[Image: Bushfire near Black Head Beach in NSW | © Martin Von Stoll]
Waking to the smell of ash every morning. Receiving the latest fire update from the Fires Near Me App. Explaining to your kids why the sky looks so different. Hoping no more firefighters lose their lives trying to protect their community. Deciding to stay indoors for yet another day as the air quality plummets. Looking (despairingly) for political leadership from people who are too busy denying the problem to even trust their own eyes.
Welcome to Australia's unforgettable 'summer of fire'.
When I look back at this bushfire season (that still, unfortunately, has many weeks left to run), I think it will be the sense that it seems never-ending that will come back to me first. Day after day the fires keep smouldering or blazing depending on where you are or what the weather happens to be doing that day, as the tally of hectares lost (6 million and counting), lives taken (32 since the start of November 2019) and animals burnt alive (estimated at over 1 billion) continues to rise.
The psychological impact on the whole country is also apparent, with people talking of their shock at the scale of it all and helplessness in the face of this potentially becoming 'the new normal' for life in Australia.
And don't get me started on how Australia's Prime Minister has gone about addressing the crisis facing the country. Better to head over to Google and see the articles on his holiday in Hawaii, insults to the grieving people of Cobargo and continued vocal support for fossil fuels to understand the kind of leadership he has been showing everybody during this terrifying summer.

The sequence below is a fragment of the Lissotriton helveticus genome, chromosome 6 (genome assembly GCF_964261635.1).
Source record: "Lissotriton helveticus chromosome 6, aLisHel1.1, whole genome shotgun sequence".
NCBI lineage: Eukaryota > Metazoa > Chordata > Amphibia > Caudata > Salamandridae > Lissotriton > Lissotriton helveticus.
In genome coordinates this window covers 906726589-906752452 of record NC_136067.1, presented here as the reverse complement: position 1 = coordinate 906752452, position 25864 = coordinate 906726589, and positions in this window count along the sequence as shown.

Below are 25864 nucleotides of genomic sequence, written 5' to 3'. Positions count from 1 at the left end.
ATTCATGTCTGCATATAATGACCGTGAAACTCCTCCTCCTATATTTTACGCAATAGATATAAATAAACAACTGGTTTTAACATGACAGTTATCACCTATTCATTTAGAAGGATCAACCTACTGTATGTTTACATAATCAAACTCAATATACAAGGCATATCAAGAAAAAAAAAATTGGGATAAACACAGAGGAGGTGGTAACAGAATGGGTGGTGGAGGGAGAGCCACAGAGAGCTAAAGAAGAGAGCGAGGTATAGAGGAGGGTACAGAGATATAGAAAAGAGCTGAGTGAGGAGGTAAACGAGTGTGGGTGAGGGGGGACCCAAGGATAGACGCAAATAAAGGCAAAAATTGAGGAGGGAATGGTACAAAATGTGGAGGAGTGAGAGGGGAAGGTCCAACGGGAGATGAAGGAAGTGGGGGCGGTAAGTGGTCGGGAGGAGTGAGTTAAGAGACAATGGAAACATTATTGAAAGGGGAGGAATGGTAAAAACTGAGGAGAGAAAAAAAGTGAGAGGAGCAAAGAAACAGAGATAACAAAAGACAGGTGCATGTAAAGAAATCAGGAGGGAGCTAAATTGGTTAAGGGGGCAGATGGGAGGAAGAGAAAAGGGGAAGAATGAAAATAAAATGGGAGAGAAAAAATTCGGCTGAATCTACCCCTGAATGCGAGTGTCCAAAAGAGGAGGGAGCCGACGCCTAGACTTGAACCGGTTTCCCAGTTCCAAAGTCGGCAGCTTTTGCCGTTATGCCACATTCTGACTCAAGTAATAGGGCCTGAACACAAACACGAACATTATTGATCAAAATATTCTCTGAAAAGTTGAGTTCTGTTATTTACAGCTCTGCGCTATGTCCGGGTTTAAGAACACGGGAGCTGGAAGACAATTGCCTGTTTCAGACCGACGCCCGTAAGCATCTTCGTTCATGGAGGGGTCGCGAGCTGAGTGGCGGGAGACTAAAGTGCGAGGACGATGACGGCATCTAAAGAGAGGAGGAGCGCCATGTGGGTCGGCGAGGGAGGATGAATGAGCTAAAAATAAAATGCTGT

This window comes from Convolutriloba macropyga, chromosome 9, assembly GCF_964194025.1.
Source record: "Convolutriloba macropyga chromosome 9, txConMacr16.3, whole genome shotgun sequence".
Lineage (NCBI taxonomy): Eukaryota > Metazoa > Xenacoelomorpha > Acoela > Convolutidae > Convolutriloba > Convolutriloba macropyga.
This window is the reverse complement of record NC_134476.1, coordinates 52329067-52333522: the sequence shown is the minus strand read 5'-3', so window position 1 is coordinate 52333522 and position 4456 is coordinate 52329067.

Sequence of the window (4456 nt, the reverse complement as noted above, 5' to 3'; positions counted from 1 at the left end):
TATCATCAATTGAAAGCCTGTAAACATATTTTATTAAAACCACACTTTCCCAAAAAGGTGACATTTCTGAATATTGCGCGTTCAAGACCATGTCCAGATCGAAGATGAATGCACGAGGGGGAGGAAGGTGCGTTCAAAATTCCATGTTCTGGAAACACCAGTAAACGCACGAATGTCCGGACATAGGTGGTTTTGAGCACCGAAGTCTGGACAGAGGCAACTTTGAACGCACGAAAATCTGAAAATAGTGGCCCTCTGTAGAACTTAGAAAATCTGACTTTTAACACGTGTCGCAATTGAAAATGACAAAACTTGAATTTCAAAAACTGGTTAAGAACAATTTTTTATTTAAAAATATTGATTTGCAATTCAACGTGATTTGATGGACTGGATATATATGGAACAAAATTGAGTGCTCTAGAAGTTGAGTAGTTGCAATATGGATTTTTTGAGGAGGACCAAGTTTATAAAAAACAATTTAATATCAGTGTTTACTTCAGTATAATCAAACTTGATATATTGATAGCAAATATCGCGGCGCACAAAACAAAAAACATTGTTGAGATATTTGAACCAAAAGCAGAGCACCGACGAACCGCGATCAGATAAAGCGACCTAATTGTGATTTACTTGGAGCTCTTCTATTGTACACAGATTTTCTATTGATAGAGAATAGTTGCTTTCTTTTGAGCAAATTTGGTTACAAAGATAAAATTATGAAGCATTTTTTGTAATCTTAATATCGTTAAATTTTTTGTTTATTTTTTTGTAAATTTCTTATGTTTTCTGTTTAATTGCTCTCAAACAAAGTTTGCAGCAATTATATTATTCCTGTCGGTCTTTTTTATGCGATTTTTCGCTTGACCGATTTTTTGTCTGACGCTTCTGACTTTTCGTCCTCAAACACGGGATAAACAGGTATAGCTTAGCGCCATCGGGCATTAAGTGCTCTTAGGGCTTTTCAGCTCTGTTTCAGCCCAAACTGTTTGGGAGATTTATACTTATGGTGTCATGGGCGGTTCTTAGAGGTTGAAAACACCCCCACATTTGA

But beneath all the fear and sense of human history unfolding before our eyes, sits a fundamental question: will this year's bushfire catastrophe actually jolt Australia into action? After decades of inaction and fossil-fuel funded climate denial, will Australia finally step up and start to act as the climate change solutions leader that it has always had the potential to be?
As we take the first tentative steps into a smoke-filled new decade, I would be lying if I said I felt wholly optimistic that the country will be able to shake off its history of climate denial and become a key player in the climate solutions we need to find.
However, I also head into the 2020s knowing that we are rapidly running out of time in the existential fight climate change has brought upon us. A fight that, if we are to even stand a chance of surviving, needs us to make use of every single shattering event like the Australian bushfires to jolt us into far greater collective action, rather than just letting this smoke-filled summer sink back into our collective memory as something that happened, but didn't really mean anything.
In the words of John Lewis (words that I have been reminded of a few times this summer):
"If not us, then who? If not now, then when?"